The Department for Transport’s (Daft) recent draft revision to its National Networks National Policy Statement (NNNPS) has been labelled as “lip service” to environmental issues by the Woodland Trust. The charity believes planned changes to the government’s transport policy which are proposed to bring it in line with recent decarbonization and environment policies “don’t go nearly far enough”. In March, the government launched a public consultation, which ended last week, on the draft revised NNNPS to ensure that it remains fit for purpose. The NNNPS had been reviewed to align with changes to the Environment Act 2021 and the Transport Decarbonization Plan. A statement from the trust said that the changes are hypocritical as they undermine the impact of roads on the climate by requiring carbon assessments for schemes but further state that emissions on their own aren’t a good enough reason to refuse permission for a new road. Analysis published by the Woodland Trust has uncovered that new road developments will directly or indirectly affect 106 ancient woodlands and 83 ancient woods. The analysis further predicts 82 ancient and veteran trees will be felled over the next decade of road investment. With ancient woodland making up less than 3% of the UK’s land mass, the trust said decisions made now by government planning chiefs must priorities protecting irreplaceable habitat. Woodland Trust lead campaigner Naomi Tilley said: “While some of the changes made to the NNNPS are welcome, they don’t go far enough. The policy must be updated to fully address the urgent need for joined up action to halt nature decline and reduce carbon emissions. “Government cannot continue to build schemes that damage or destroy ancient woodland and veteran trees that could be centuries old. “We cannot continue to build roads that result in ever increasing carbon emissions that will accelerate the climate crisis. This approach is not sustainable. Avoiding harm must be at the heart of decisions about development to ensure we do not repeat the devastating mistakes of past projects. This would be real progress.” Further analysis from the trust has revealed 43% of major road schemes across England, supported by Road Investment Strategies (RIS) 1 and 2 have confirmed and predicted impacts on irreplaceable ancient woods and veteran trees. In order to update the NNNPS, the Woodland Trust believes three aspects need to be taken into consideration. The first outlines a need to fully protect ancient woods and veteran trees. The second would see an alignment with UK targets for net zero carbon emissions by reducing overall emissions in transport instead of disregarding its contribution. The trust’s third recommendation would require real community involvement in all project designs with full transparency around the unavoidable impacts on the environment.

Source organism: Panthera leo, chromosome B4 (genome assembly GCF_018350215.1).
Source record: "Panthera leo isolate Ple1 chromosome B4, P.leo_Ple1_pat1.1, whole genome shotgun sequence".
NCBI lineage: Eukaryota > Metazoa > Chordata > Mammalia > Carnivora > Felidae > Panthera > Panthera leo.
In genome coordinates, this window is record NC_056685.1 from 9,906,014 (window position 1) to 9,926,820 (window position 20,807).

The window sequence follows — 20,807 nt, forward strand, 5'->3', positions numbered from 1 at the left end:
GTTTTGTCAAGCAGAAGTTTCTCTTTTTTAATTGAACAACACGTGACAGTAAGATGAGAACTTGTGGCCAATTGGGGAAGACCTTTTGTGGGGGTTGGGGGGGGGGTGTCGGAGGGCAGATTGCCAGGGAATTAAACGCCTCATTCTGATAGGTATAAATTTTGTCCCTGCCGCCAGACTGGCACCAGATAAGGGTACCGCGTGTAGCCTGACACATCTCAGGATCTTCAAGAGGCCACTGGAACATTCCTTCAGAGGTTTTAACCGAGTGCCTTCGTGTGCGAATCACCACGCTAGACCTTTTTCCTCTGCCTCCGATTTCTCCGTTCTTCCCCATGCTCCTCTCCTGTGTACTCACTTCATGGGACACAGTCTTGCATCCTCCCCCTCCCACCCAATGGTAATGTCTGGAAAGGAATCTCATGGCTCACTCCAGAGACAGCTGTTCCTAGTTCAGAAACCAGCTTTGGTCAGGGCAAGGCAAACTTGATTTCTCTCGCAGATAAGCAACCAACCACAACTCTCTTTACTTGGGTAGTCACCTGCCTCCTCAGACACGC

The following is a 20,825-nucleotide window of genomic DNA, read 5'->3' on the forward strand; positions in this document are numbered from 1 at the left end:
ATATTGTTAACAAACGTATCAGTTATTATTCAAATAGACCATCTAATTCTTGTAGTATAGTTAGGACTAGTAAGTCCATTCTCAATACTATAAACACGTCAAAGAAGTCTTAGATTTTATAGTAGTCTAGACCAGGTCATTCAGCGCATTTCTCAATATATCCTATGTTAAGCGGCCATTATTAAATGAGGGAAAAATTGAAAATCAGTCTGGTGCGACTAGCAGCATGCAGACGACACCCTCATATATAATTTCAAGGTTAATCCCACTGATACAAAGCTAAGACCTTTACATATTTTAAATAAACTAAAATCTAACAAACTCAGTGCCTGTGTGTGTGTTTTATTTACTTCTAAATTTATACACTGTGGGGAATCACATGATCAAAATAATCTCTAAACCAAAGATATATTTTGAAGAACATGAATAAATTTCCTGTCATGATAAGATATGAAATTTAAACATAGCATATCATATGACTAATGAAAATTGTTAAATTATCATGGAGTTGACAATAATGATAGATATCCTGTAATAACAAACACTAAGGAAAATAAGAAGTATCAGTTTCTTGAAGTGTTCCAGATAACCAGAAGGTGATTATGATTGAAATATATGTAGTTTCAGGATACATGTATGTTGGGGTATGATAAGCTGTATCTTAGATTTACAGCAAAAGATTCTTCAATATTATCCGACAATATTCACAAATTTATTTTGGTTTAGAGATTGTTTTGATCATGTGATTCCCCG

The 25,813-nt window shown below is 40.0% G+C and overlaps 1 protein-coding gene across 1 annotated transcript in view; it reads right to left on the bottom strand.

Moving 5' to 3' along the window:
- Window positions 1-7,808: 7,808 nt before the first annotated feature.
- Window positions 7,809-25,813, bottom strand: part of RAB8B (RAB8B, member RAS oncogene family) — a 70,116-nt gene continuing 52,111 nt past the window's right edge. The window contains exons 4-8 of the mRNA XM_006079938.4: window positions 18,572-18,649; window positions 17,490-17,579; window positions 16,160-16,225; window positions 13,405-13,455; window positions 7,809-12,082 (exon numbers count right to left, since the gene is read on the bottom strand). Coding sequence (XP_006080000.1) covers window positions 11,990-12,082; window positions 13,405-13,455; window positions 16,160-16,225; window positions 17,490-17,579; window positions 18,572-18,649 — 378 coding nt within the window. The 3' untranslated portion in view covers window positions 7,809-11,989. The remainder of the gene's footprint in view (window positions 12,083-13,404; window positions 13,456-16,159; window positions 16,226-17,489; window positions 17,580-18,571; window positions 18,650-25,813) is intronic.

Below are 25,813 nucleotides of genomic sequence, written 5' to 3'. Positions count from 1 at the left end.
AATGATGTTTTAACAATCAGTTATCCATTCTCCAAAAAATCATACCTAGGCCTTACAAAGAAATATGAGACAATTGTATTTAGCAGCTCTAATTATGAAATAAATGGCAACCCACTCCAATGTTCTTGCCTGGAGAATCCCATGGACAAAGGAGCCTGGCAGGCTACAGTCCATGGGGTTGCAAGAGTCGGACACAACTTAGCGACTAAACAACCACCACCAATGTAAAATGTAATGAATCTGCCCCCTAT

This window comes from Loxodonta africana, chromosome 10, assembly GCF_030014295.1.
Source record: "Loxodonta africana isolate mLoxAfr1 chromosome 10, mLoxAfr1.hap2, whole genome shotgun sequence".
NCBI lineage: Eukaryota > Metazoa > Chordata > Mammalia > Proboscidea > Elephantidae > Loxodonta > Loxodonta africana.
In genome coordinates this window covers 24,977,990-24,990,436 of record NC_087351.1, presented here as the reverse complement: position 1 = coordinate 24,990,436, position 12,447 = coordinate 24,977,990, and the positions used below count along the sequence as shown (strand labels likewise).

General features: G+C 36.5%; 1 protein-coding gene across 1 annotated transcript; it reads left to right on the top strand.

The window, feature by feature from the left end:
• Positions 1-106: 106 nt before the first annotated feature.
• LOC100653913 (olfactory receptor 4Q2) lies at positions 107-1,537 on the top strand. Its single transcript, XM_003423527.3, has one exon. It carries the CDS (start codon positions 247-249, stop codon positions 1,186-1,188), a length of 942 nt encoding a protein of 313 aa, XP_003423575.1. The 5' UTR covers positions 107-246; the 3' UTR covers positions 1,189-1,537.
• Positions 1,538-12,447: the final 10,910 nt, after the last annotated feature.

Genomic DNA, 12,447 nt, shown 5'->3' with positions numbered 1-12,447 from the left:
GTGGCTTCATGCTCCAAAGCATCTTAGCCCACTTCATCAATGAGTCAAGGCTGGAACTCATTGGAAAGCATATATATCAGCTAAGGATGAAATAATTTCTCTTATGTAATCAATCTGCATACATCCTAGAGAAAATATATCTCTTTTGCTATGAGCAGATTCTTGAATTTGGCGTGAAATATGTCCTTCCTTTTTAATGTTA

Tilley Said: “Visionary Policy could Transform Our Future.
Progress is putting the environment at its heart. “Currently, these policy changes are not visionary, do not put the environment at its heart and have the potential to facilitate the destruction of irreplaceable habitats, worsen nature decline and exacerbate climate change.” As part of its study, the Woodland Trust discussed the failings of major infrastructure projects such as the £9bn Lower Thames Crossing (LTC) proposal to build a new tunnels and roads in Kent and Essex to relieve congestion at the Dart ford Crossing. It stated how this project will cut through “irreplaceable” ancient woodland and veteran trees and create increases in emissions. A DfT spokesperson said: “This government has a clear plan to reach net zero and our road investment strategy is designed to protect and enhance the natural environment as it transforms the network in England. “We’re currently consulting on new road building guidance which more closely considers environmental and decarbonization impact and will consider the responses in due course.” The DfT further discussed how the current NNNPS states the transport secretary should not grant consent for any development that would result in the loss or deterioration of irreplaceable habitats, including ancient woodland and the loss of aged or veteran trees. Although National Highways is not recommending any major new developments as part of the upcoming RIS3, the trust believes the fact schemes such as LTC continue to receive support despite the impacts is a cause for concern. The DfT stated the government will issue a response to the NNNPS consultation in due course, including a summary of responses received, and revise the draft NNNPS as necessary.